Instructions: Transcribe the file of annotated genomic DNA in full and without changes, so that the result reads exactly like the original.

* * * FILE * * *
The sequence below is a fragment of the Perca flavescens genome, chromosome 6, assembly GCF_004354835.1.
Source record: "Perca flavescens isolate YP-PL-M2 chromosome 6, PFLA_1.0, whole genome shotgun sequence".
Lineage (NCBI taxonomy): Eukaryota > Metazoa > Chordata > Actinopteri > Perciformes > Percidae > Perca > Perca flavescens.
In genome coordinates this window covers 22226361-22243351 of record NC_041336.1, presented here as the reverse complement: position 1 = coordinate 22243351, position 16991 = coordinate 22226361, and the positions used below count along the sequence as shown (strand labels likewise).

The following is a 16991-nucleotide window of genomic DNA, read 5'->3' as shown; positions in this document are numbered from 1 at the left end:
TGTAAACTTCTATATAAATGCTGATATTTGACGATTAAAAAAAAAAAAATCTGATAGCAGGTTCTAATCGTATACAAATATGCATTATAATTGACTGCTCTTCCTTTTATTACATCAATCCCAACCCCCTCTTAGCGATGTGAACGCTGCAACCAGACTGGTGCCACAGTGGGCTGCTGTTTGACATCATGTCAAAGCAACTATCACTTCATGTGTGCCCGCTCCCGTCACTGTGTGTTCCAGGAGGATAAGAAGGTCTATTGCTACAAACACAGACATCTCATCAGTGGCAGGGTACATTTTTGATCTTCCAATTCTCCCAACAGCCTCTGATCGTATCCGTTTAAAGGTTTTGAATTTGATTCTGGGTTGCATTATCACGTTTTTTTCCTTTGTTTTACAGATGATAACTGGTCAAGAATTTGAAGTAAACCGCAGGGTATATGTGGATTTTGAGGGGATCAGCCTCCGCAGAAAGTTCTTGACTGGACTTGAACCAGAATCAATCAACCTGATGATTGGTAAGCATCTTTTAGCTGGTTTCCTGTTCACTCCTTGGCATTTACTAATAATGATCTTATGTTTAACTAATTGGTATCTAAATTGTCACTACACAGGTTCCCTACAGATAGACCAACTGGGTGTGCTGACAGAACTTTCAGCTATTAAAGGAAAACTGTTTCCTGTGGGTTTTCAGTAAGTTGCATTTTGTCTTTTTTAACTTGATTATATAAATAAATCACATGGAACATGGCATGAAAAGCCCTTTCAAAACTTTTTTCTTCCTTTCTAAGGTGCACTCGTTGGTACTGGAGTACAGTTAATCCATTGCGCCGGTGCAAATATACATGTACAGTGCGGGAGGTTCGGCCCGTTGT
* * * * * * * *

The sequence below is a fragment of the Perca flavescens genome, chromosome 6, assembly GCF_004354835.1.
Source record: "Perca flavescens isolate YP-PL-M2 chromosome 6, PFLA_1.0, whole genome shotgun sequence".
Lineage (NCBI taxonomy): Eukaryota > Metazoa > Chordata > Actinopteri > Perciformes > Percidae > Perca > Perca flavescens.
In genome coordinates this window covers 22226361-22243351 of record NC_041336.1, presented here as the reverse complement: position 1 = coordinate 22243351, position 16991 = coordinate 22226361, and the positions used below count along the sequence as shown (strand labels likewise).

The following is a 16991-nucleotide window of genomic DNA, read 5'->3' as shown; positions in this document are numbered from 1 at the left end:
TGTAAACTTCTATATAAATGCTGATATTTGACGATTAAAAAAAAAAAAATCTGATAGCAGGTTCTAATCGTATACAAATATGCATTATAATTGACTGCTCTTCCTTTTATTACATCAATCCCAACCCCCTCTTAGCGATGTGAACGCTGCAACCAGACTGGTGCCACAGTGGGCTGCTGTTTGACATCATGTCAAAGCAACTATCACTTCATGTGTGCCCGCTCCCGTCACTGTGTGTTCCAGGAGGATAAGAAGGTCTATTGCTACAAACACAGACATCTCATCAGTGGCAGGGTACATTTTTGATCTTCCAATTCTCCCAACAGCCTCTGATCGTATCCGTTTAAAGGTTTTGAATTTGATTCTGGGTTGCATTATCACGTTTTTTTCCTTTGTTTTACAGATGATAACTGGTCAAGAATTTGAAGTAAACCGCAGGGTATATGTGGATTTTGAGGGGATCAGCCTCCGCAGAAAGTTCTTGACTGGACTTGAACCAGAATCAATCAACCTGATGATTGGTAAGCATCTTTTAGCTGGTTTCCTGTTCACTCCTTGGCATTTACTAATAATGATCTTATGTTTAACTAATTGGTATCTAAATTGTCACTACACAGGTTCCCTACAGATAGACCAACTGGGTGTGCTGACAGAACTTTCAGCTATTAAAGGAAAACTGTTTCCTGTGGGTTTTCAGTAAGTTGCATTTTGTCTTTTTTAACTTGATTATATAAATAAATCACATGGAACATGGCATGAAAAGCCCTTTCAAAACTTTTTTCTTCCTTTCTAAGGTGCACTCGTTGGTACTGGAGTACAGTTAATCCATTGCGCCGGTGCAAATATACATGTACAGTGCGGGAGGTTCGGCCCGTTGT